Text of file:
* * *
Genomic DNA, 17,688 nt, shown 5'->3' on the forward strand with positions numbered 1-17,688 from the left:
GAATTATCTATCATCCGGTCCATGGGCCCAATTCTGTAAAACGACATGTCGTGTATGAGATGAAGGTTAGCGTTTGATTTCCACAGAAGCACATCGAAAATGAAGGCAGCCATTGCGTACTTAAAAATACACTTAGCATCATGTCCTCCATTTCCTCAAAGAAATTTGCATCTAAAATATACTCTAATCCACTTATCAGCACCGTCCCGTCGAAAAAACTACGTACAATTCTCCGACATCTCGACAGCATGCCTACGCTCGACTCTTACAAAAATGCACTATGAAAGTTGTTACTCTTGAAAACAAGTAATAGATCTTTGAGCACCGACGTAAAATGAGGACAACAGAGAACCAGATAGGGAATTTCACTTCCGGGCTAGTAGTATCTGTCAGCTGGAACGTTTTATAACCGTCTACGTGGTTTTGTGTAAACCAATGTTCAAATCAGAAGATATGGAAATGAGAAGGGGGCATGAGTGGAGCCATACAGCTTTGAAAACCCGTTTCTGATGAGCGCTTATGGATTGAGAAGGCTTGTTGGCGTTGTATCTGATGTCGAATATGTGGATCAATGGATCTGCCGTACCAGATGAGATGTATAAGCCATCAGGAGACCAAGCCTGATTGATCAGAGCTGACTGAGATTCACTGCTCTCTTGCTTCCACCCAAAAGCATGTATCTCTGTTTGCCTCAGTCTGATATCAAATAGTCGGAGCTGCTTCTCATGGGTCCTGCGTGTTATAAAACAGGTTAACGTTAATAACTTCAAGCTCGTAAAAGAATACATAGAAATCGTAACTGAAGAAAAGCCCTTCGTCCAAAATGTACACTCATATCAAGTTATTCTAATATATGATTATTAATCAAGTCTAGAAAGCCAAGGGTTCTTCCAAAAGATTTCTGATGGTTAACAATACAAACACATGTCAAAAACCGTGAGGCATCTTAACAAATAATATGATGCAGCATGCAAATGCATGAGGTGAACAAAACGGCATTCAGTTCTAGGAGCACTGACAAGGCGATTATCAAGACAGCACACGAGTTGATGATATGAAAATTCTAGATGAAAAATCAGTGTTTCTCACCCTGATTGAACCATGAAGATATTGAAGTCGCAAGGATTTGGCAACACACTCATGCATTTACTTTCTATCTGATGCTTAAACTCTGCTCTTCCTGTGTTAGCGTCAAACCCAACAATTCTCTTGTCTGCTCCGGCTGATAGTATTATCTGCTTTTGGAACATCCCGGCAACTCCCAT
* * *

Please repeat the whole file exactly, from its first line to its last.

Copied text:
Genomic DNA, 17,688 nt, shown 5'->3' on the forward strand with positions numbered 1-17,688 from the left:
GAATTATCTATCATCCGGTCCATGGGCCCAATTCTGTAAAACGACATGTCGTGTATGAGATGAAGGTTAGCGTTTGATTTCCACAGAAGCACATCGAAAATGAAGGCAGCCATTGCGTACTTAAAAATACACTTAGCATCATGTCCTCCATTTCCTCAAAGAAATTTGCATCTAAAATATACTCTAATCCACTTATCAGCACCGTCCCGTCGAAAAAACTACGTACAATTCTCCGACATCTCGACAGCATGCCTACGCTCGACTCTTACAAAAATGCACTATGAAAGTTGTTACTCTTGAAAACAAGTAATAGATCTTTGAGCACCGACGTAAAATGAGGACAACAGAGAACCAGATAGGGAATTTCACTTCCGGGCTAGTAGTATCTGTCAGCTGGAACGTTTTATAACCGTCTACGTGGTTTTGTGTAAACCAATGTTCAAATCAGAAGATATGGAAATGAGAAGGGGGCATGAGTGGAGCCATACAGCTTTGAAAACCCGTTTCTGATGAGCGCTTATGGATTGAGAAGGCTTGTTGGCGTTGTATCTGATGTCGAATATGTGGATCAATGGATCTGCCGTACCAGATGAGATGTATAAGCCATCAGGAGACCAAGCCTGATTGATCAGAGCTGACTGAGATTCACTGCTCTCTTGCTTCCACCCAAAAGCATGTATCTCTGTTTGCCTCAGTCTGATATCAAATAGTCGGAGCTGCTTCTCATGGGTCCTGCGTGTTATAAAACAGGTTAACGTTAATAACTTCAAGCTCGTAAAAGAATACATAGAAATCGTAACTGAAGAAAAGCCCTTCGTCCAAAATGTACACTCATATCAAGTTATTCTAATATATGATTATTAATCAAGTCTAGAAAGCCAAGGGTTCTTCCAAAAGATTTCTGATGGTTAACAATACAAACACATGTCAAAAACCGTGAGGCATCTTAACAAATAATATGATGCAGCATGCAAATGCATGAGGTGAACAAAACGGCATTCAGTTCTAGGAGCACTGACAAGGCGATTATCAAGACAGCACACGAGTTGATGATATGAAAATTCTAGATGAAAAATCAGTGTTTCTCACCCTGATTGAACCATGAAGATATTGAAGTCGCAAGGATTTGGCAACACACTCATGCATTTACTTTCTATCTGATGCTTAAACTCTGCTCTTCCTGTGTTAGCGTCAAACCCAACAATTCTCTTGTCTGCTCCGGCTGATAGTATTATCTGCTTTTGGAACATCCCGGCAACTCCCAT